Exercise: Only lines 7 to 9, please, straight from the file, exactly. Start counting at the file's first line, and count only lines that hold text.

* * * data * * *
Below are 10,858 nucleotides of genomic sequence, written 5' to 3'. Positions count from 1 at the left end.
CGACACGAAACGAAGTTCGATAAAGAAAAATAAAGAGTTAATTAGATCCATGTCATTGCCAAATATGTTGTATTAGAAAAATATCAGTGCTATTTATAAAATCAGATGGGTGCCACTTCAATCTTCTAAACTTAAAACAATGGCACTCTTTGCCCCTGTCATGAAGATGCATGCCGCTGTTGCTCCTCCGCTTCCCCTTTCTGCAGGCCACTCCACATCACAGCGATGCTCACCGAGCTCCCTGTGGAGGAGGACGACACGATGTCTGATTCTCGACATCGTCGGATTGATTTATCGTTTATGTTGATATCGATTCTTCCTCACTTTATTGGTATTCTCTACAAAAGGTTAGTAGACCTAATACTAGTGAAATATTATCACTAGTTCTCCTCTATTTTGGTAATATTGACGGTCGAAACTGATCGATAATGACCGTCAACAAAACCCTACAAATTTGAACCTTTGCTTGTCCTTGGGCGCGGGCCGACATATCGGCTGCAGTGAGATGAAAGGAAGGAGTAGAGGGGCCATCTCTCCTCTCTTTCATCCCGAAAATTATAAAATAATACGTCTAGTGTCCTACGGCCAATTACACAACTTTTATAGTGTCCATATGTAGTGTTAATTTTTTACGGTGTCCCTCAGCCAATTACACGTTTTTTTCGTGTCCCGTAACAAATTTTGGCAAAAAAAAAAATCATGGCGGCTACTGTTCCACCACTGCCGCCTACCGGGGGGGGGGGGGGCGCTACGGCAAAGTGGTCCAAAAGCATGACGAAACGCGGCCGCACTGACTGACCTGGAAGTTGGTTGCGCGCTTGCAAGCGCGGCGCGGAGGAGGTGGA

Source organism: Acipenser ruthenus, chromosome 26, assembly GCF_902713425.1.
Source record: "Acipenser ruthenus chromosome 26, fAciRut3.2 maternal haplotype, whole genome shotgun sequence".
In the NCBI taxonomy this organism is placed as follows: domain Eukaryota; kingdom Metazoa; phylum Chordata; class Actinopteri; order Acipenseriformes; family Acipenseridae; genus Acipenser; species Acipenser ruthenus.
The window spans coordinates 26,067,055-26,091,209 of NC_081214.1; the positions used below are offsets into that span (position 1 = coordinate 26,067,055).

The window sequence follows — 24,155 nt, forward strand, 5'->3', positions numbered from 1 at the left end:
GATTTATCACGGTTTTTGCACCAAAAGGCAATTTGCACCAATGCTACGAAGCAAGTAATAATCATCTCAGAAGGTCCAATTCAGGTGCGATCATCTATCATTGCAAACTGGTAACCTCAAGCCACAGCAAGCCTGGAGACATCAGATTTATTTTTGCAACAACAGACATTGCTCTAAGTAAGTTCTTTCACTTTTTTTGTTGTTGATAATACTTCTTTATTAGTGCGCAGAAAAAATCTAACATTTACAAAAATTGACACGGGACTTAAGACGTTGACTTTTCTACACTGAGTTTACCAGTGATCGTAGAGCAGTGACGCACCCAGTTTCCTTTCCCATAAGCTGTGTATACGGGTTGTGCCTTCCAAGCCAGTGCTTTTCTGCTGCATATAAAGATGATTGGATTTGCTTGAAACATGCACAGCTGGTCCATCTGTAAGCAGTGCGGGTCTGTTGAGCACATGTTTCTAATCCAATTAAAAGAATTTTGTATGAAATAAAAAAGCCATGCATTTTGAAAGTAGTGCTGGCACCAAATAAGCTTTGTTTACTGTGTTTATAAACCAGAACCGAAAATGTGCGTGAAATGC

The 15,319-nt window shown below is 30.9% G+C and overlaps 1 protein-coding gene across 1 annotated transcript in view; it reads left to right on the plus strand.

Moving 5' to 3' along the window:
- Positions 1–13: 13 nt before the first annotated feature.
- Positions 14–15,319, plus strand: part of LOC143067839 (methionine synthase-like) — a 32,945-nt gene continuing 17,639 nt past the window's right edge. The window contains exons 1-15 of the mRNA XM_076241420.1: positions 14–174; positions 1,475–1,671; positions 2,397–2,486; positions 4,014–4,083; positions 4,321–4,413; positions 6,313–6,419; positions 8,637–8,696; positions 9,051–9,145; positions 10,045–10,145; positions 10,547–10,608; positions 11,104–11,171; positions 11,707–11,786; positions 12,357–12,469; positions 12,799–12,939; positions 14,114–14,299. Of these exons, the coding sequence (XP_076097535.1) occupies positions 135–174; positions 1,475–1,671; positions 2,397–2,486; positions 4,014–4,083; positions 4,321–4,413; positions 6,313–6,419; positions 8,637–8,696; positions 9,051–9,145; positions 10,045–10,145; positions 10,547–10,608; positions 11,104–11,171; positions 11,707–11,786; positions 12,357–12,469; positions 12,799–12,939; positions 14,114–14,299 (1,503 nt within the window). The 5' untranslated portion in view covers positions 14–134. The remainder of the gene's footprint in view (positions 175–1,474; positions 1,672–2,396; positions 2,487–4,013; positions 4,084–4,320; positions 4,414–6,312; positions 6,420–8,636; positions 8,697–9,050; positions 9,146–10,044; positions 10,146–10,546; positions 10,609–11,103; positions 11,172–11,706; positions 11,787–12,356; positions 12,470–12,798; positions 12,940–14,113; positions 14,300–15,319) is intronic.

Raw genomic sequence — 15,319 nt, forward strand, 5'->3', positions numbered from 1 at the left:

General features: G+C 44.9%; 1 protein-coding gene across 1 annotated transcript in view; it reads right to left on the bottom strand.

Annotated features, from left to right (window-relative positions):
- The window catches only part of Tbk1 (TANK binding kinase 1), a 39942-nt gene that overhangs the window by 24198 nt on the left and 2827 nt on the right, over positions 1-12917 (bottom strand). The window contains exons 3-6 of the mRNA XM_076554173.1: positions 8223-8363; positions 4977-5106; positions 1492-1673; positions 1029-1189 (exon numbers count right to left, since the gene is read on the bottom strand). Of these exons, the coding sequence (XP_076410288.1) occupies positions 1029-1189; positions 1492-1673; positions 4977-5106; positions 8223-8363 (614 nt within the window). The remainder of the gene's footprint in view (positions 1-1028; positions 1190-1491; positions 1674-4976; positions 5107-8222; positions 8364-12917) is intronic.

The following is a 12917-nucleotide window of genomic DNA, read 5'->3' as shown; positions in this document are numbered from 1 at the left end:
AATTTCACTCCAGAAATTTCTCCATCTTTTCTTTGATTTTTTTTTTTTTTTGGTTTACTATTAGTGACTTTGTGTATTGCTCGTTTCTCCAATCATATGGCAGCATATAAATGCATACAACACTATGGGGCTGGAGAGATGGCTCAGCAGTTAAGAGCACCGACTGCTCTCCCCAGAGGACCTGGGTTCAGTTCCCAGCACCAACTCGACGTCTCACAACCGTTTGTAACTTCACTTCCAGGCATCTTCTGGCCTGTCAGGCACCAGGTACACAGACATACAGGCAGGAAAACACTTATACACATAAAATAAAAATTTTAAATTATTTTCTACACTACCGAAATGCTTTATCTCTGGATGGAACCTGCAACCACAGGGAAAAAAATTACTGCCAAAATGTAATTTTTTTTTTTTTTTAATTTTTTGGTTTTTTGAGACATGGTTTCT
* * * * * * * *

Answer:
The window sequence follows — 24,155 nt, forward strand, 5'->3', positions numbered from 1 at the left end:
GATTTATCACGGTTTTTGCACCAAAAGGCAATTTGCACCAATGCTACGAAGCAAGTAATAATCATCTCAGAAGGTCCAATTCAGGTGCGATCATCTATCATTGCAAACTGGTAACCTCAAGCCACAGCAAGCCTGGAGACATCAGATTTATTTTTGCAACAACAGACATTGCTCTAAGTAAGTTCTTTCACTTTTTTTGTTGTTGATAATACTTCTTTATTAGTGCGCAGAAAAAATCTAACATTTACAAAAATTGACACGGGACTTAAGACGTTGACTTTTCTACACTGAGTTTACCAGTGATCGTAGAGCAGTGACGCACCCAGTTTCCTTTCCCATAAGCTGTGTATACGGGTTGTGCCTTCCAAGCCAGTGCTTTTCTGCTGCATATAAAGATGATTGGATTTGCTTGAAACATGCACAGCTGGTCCATCTGTAAGCAGTGCGGGTCTGTTGAGCACATGTTTCTAATCCAATTAAAAGAATTTTGTATGAAATAAAAAAGCCATGCATTTTGAAAGTAGTGCTGGCACCAAATAAGCTTTGTTTACTGTGTTTATAAACCAGAACCGAAAATGTGCGTGAAATGC

The 15,319-nt window shown below is 30.9% G+C and overlaps 1 protein-coding gene across 1 annotated transcript in view; it reads left to right on the plus strand.